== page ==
The Siege Upon Civilization: From Wall to Wall

What role does cultural exchange play in the current political climate? What does it mean to be closed or open to external cultures and what kind of effects do different approaches have on a local and global level?

My talk at international forum "The Siege Upon Civilization: From Wall to Wall" at the Guadalajara International Book Fair 2017.


The Guadalajara International Book Fair – often referred to as the FIL or FIL Guadalajara – is the most important publishing gathering in the Spanish-speaking world. Started in 1987 by the University of Guadalajara, the FIL is also a bustling and stimulating cultural festival.


Last November I had the immense pleasure to be invited to attend the Fair and speak at international forum The Siege Upon Civilization: From Wall to Wall, organized by the National Autonomous University of Mexico (UNAM) and the University of Guadalajara (UDG). The main goal of the forum was to discuss the threats represented by the ascent of xenophobia and protectionism in the current political climate, building a critical front that endeavors to find solutions and overcome this rise of intolerance that endangers the development of a responsible, democratic and supportive global society. It also stands as a statement of rejection of any type of wall, whether physical or metaphorical. The debate dealt with several issues, such as economy, democracy and the internet, poverty, art and culture, equality, climate change, migration and journalism.


On 27th November, I contributed to the last day of the conference, which was dedicated to Cultural Exchanges & Development.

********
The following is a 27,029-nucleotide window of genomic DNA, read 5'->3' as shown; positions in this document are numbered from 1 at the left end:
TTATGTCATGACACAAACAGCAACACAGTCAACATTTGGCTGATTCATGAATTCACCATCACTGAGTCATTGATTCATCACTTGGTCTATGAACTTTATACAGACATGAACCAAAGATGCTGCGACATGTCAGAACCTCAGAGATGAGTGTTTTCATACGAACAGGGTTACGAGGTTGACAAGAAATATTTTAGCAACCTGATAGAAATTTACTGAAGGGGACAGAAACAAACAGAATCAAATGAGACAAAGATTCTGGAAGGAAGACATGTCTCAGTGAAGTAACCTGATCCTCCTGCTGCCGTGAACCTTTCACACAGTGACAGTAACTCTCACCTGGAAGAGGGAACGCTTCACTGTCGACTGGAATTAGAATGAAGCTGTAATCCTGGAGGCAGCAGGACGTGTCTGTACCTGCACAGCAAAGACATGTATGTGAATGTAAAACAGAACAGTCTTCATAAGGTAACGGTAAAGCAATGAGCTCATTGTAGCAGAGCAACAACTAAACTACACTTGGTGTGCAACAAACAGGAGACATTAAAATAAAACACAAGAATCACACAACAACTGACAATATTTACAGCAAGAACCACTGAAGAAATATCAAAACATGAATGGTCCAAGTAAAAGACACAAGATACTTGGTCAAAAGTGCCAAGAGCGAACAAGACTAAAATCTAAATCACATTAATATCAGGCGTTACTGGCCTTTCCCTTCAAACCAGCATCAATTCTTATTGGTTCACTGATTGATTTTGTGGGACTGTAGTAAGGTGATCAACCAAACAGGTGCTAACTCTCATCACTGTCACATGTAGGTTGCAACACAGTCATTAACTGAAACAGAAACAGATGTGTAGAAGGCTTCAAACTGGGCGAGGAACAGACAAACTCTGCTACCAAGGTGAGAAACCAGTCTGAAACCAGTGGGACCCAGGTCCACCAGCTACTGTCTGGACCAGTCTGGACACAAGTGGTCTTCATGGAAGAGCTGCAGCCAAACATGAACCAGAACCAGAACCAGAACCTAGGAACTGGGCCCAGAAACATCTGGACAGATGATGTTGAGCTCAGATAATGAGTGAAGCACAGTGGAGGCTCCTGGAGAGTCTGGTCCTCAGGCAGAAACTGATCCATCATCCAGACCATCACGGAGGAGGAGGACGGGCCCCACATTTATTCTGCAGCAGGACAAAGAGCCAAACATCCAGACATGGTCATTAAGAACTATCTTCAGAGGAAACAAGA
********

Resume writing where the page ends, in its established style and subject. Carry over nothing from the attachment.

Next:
Given the context of the debate, which emphasised the crisis of globalisation in terms of separation and exclusion, I talked about the role of cultural policy in relation to this phenomenon, giving some examples in the international scene, in the attempt to answer the following questions:


• What are the reasons that justify a closed or open approach to external cultures?

• What kind of effects do these policies have (or could have) on a local and global level?


Regarding the cultural and economic consequences of globalization, there are many contrasting opinions. While critics point out how globalization has led to – in addition to social and economic problems – an increase in cultural issues, such as the loss of local identity, others believe this phenomenon embodies a unique opportunity for developing countries to achieve economic and cultural emancipation, as well as a growth stimulus for the developed world.


The complexities of globalization show peculiar characteristics on a cultural level, where the needs of local identities come face to face with the pressure from global cultures, often colliding with each other. Within this dynamic, cultural policies act as a filter between external and internal cultures. This filter can open – and even work as an attractive force –

or it can remain more or less closed, selecting the most convenient relationships with the world based on the policies' objectives. Among many interesting cases, I have chosen two which I regard as particularly emblematic: the first refers to a great country with a historically closed past, currently struggling with a tumultuous economic growth; the second involves a modern city seeking to strengthen its global image by challenging world records.